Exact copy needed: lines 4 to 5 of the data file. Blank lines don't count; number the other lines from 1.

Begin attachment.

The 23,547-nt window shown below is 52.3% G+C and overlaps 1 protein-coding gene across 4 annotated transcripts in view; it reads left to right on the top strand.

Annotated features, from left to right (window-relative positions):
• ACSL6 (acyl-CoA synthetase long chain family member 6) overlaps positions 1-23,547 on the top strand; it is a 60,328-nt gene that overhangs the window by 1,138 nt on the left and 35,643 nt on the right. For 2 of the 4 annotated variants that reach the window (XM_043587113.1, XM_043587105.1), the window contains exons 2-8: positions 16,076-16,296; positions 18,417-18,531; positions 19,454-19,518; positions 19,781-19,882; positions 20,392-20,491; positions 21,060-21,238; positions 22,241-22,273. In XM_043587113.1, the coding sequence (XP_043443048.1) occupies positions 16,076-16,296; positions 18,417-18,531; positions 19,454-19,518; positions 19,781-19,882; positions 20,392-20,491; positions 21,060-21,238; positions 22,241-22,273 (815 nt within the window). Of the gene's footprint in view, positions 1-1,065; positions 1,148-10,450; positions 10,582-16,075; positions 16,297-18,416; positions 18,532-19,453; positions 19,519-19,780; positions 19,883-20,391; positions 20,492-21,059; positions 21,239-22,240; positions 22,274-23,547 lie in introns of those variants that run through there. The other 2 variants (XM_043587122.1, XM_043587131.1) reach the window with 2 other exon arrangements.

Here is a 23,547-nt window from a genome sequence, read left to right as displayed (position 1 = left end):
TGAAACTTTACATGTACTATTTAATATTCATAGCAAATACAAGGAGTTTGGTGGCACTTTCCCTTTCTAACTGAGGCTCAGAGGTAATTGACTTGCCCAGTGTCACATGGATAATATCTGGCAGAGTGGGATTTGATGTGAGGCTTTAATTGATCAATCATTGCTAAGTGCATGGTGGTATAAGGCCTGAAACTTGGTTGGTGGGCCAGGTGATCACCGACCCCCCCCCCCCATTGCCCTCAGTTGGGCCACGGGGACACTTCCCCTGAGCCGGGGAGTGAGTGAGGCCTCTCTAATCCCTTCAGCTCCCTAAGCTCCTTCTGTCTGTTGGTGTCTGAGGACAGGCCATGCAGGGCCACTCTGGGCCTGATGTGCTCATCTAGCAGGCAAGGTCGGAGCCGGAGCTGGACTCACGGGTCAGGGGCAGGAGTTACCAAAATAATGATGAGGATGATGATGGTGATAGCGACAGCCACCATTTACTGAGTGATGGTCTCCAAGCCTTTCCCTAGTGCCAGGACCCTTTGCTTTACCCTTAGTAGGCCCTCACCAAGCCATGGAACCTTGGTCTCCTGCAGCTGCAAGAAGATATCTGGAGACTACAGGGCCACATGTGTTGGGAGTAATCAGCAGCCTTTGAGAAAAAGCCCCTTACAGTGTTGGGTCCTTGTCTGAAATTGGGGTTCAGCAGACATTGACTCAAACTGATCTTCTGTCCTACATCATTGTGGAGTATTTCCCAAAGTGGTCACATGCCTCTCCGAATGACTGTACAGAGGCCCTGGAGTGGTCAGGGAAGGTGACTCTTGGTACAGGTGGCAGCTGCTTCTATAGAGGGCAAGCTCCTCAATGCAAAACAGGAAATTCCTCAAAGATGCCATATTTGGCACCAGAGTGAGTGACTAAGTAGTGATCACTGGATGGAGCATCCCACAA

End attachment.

Here is a 23,547-nt window from a genome sequence, read left to right as displayed (position 1 = left end):
TGAAACTTTACATGTACTATTTAATATTCATAGCAAATACAAGGAGTTTGGTGGCACTTTCCCTTTCTAACTGAGGCTCAGAGGTAATTGACTTGCCCAGTGTCACATGGATAATATCTGGCAGAGTGGGATTTGATGTGAGGCTTTAATTGATCAATCATTGCTAAGTGCATGGTGGTATAAGGCCTGAAACTTGGTTGGTGGGCCAGGTGATCACCGACCCCCCCCCCCCATTGCCCTCAGTTGGGCCACGGGGACACTTCCCCTGAGCCGGGGAGTGAGTGAGGCCTCTCTAATCCCTTCAGCTCCCTAAGCTCCTTCTGTCTGTTGGTGTCTGAGGACAGGCCATGCAGGGCCACTCTGGGCCTGATGTGCTCATCTAGCAGGCAAGGTCGGAGCCGGAGCTGGACTCACGGGTCAGGGGCAGGAGTTACCAAAATAATGATGAGGATGATGATGGTGATAGCGACAGCCACCATTTACTGAGTGATGGTCTCCAAGCCTTTCCCTAGTGCCAGGACCCTTTGCTTTACCCTTAGTAGGCCCTCACCAAGCCATGGAACCTTGGTCTCCTGCAGCTGCAAGAAGATATCTGGAGACTACAGGGCCACATGTGTTGGGAGTAATCAGCAGCCTTTGAGAAAAAGCCCCTTACAGTGTTGGGTCCTTGTCTGAAATTGGGGTTCAGCAGACATTGACTCAAACTGATCTTCTGTCCTACATCATTGTGGAGTATTTCCCAAAGTGGTCACATGCCTCTCCGAATGACTGTACAGAGGCCCTGGAGTGGTCAGGGAAGGTGACTCTTGGTACAGGTGGCAGCTGCTTCTATAGAGGGCAAGCTCCTCAATGCAAAACAGGAAATTCCTCAAAGATGCCATATTTGGCACCAGAGTGAGTGACTAAGTAGTGATCACTGGATGGAGCATCCCACAA